11-bit temperature problem

Jean Delvare khali at linux-fr.org
Tue Aug 12 00:05:44 CEST 2003

Hi all,

I'm in the process of writing a driver for the LM90 (we have at least
two users waiting for it). I am now facing a problem related to 11-bit
temperatures the LM90 handles for the remote temperature. The 11 bits
are splitted over two different bytes. This means that reading from
these two bytes in sequence could, in a few cases, read the high byte of
a conversion and the low byte of another conversion. This is bad and
unwanted. Other high precision chipsets (the LM75 comes to mind) don't
have the problem because you read a word, so it all happens in a single
operation and the above-mention case can't happen.

Here's what National Semiconductor say in the datasheet:

"When retrieving all 10 bits from a previous remote diode temperature
measurement, the master must insure that all 10 bits are from the same
temperature conversion. This may be achieved by using one-shot mode or
by setting the conversion rate and monitoring the busy bit so that no
conversion occurs in between reading the MSB and LSB of the last
temperature conversion."

To me, both proposed solution are bad. In the first case, you'll have to
wait for the full conversion each time you want to read the value. The
I2C bus is slow enough, the hell if we want to wait even more each time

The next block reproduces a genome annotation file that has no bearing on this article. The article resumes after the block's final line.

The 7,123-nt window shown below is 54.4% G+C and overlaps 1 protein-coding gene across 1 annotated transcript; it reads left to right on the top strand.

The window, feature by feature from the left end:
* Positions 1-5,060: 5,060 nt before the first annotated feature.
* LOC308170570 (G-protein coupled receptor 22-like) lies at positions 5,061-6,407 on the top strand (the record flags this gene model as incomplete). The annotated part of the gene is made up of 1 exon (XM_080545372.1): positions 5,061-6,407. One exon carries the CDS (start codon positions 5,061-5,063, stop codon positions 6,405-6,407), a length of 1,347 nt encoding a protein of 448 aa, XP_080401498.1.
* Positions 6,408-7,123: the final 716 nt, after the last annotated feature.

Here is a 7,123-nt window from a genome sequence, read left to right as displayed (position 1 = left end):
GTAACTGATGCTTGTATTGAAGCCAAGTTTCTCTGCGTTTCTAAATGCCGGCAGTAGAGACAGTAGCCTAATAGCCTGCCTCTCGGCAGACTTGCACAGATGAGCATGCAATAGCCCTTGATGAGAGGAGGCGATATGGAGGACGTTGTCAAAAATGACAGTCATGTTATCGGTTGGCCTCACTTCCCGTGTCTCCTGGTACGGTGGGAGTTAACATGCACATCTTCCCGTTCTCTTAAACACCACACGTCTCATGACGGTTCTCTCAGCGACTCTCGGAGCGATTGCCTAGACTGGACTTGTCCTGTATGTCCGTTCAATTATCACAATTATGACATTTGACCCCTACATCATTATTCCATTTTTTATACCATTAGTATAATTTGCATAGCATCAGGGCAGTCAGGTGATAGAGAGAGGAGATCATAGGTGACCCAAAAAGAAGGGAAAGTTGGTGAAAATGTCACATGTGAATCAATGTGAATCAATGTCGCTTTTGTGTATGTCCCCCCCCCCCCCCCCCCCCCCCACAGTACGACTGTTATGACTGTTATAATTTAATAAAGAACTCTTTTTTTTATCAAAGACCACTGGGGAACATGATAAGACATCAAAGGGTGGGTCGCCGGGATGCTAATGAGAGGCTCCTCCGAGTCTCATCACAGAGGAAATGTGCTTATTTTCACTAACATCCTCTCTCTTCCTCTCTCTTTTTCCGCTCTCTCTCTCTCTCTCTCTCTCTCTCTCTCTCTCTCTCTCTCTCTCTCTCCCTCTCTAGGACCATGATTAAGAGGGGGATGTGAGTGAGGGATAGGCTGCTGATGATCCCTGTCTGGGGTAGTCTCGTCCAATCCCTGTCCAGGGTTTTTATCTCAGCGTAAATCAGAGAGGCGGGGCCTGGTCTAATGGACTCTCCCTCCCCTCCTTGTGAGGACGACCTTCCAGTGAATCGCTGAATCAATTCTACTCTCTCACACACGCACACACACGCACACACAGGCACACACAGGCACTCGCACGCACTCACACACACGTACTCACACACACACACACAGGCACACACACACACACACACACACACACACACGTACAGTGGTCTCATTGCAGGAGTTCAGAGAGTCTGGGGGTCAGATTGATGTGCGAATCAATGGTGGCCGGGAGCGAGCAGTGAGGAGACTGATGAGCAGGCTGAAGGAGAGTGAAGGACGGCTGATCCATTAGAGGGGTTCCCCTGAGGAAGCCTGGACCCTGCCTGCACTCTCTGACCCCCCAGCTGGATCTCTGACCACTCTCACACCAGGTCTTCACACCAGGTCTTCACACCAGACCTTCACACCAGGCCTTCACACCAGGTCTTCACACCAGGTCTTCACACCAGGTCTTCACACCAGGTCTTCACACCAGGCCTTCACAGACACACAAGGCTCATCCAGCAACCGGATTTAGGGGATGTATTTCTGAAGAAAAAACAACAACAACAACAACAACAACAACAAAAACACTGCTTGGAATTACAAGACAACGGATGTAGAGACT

we read a value. In the second case, I think it just doesn't work
because reading the busy bit isn't different from reading the second
temperature byte. Reading that the busy bit is set doesn't help us. What
will we do? Read the first byte again, then busy again, until the busy
bit isn't set? It is possible that the conversion occurs between us
reading the first byte and us reading the busy flag, so we don't see the
flag and read the second byte, although it doesn't match the fisrt byte.
Or I am missing obvious?

Is there another driver that has the same kind of probleme, so that I
can take a look at the proposed solution?

The solution I have come to is:

Read first byte, read second byte, read first byte again. If the new
first byte matches the old one, it's ok, we have our reading (most
cases). If not, read the second byte once again. If the conversion rate
is low enough (and I'll make sure it is) the second try should not fail.
The good point there is that we don't have to wait for any event nor
monitor any flag. The bad point is a 50 to 100% overhead. Still I
believe it's overall better than the other possibilities (if you can
call them that way).

Note that if we can't get to a solution everyone is happy with, I'll
plain *drop* support for the extra resolution registers. After all,
what's the point in a 0.125 degree resolution when the sensor has a +/-
3 degrees accuracy? I just don't get it. Who on earth wants to know it's
CPU temperature with a 0.125 degrees resolution anyway? And it makes the
driver *much* more complicated.

Jean Delvare

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